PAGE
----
Country Dancing: Thornhill Road School

Thornhill School, Islington, London

In 1949 I started my school life at Thornhill Road Infant School. The Second World War had ended four years earlier and rationing was still firmly in place. Although my family, (two older brothers,  Mum and Dad), were poor, we were no different to any other family in Islington. I liked the school because the teachers were always very pleasant me.

One morning the class was gathered together in May 1950. In the school hall was a large wooden pole with different coloured ribbons hanging from a top circular piece. The ribbons were hanging from the top carousel and each landed in a bit of a heap at the foot of the pole. Each of us was told to go to the pole and select a ribbon. I chose a green one. The boys were told to stand back from the pole by about nine feet, the girls by six feet. One of the teachers put an old record onto an equally old gramophone. Told we were going to dance, my heart sank. I didn’t know anything about dancing, and certainly didn’t want to learn how to. The music started after we were told “this is an old song called “Wassailing Round the Apple Tree”.

We boys were told to skip round the girl in front and to the left of us, then still facing the pole to skip backward to the place where the boy to our right had previously stood.  The girls were told to duck under the ribbon of the boy behind, and to the right of their position. It all seemed very complicated to me, but as we progressed, the coloured ribbons plaited themselves further and further down the May Pole. I got the hang of it soon enough. The music started; I didn’t understand it at all. I tried to think what on earth could wassailing be? As we went in and out of each other, in front and behind our ribbons continued to make a lovely lattice covering down the pole. I wanted to carry on until the pole was completely covered, but the teacher stopped us. We were then told to turn round and do the whole thing again in reverse. I wasn’t the only one to get it all wrong. It wasn’t until the teacher started laughing that we all relaxed … Hot and sweaty, I really enjoyable lesson.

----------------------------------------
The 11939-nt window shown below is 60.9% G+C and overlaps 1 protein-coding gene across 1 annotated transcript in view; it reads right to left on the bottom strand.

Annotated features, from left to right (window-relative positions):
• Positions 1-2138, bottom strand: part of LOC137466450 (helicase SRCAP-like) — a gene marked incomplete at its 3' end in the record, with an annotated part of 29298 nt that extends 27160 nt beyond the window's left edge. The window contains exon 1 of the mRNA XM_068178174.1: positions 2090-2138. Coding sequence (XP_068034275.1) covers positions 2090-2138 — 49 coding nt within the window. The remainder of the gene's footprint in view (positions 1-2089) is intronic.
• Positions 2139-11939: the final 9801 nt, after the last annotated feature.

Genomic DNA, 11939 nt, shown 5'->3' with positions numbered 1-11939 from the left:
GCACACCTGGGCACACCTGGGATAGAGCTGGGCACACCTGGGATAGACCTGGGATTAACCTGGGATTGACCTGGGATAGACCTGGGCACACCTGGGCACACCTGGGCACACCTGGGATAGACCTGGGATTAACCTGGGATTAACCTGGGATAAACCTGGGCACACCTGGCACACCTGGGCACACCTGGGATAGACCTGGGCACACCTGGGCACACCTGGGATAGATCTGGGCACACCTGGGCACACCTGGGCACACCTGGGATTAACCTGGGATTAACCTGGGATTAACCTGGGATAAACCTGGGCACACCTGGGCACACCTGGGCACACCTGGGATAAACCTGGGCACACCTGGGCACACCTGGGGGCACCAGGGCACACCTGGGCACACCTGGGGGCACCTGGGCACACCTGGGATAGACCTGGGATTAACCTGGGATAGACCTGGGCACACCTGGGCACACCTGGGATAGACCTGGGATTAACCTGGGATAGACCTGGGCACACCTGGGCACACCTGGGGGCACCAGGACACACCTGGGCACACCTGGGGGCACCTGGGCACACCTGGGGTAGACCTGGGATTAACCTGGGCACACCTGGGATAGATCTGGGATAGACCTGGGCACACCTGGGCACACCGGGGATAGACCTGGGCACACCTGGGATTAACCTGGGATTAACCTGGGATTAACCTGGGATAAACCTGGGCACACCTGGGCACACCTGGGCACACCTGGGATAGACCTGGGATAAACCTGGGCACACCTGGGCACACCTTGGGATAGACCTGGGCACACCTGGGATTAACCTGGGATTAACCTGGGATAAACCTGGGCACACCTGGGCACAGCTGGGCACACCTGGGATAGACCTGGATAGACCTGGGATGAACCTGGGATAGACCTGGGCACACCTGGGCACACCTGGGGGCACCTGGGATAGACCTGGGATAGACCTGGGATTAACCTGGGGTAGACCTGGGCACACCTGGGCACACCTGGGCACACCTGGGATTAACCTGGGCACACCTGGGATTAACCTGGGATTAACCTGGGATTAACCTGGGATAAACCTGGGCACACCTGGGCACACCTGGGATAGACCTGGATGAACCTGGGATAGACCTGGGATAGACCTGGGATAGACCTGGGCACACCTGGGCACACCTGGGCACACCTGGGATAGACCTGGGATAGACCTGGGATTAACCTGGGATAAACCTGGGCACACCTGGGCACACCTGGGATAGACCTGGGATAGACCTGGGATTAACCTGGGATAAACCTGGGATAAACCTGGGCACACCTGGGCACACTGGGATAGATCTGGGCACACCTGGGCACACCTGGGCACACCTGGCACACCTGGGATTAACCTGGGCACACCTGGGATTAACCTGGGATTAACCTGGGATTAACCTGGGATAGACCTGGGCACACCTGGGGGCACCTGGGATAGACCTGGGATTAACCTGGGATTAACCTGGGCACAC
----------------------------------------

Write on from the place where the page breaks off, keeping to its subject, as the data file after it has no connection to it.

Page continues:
A few months later, say six or seven months, we were again mustered in the hall. Country dancing was the title of the lesson. On being shown what to do, I inwardly cringed. We lined up in two rows, boy opposite girl – we had to slowly move down our respective line as the kids in front of us reached the head of the line. We then (the girl opposite me) and I, had to bow and curtsy to each other, hold hand and skip back down the inside of the two respective lines –  back to the end of the lines. I was shocked (more likely appalled). I’d never spoken to girls in our street as we played street games. Mostly, boys played sensible boy games like “rag-ball or blind man’s bluff”. Girls seemed content to swing on ropes tied on the arms of the gas street lamps. I was deeply embarrassed to be seen holding a girl’s hand. In other dances, we boys had to hold both the girls hands and turn in circles whilst moving in a pattern, which avoided other dancers. These were very intricate dance moves all staged in time with records playing what sounded like an accordion, violin, drum and a tin whistle. Sometimes we were each given, tambourines to slap against our thighs as we danced in time, to the music.

When my two brothers found out that I was dancing with girls, the ribbing was quite merciless but as time passed, other distractions took the place of my dancing. If fact, if truth be known, I actually began to not only like those lessons, I even looked forward to them.

Mike

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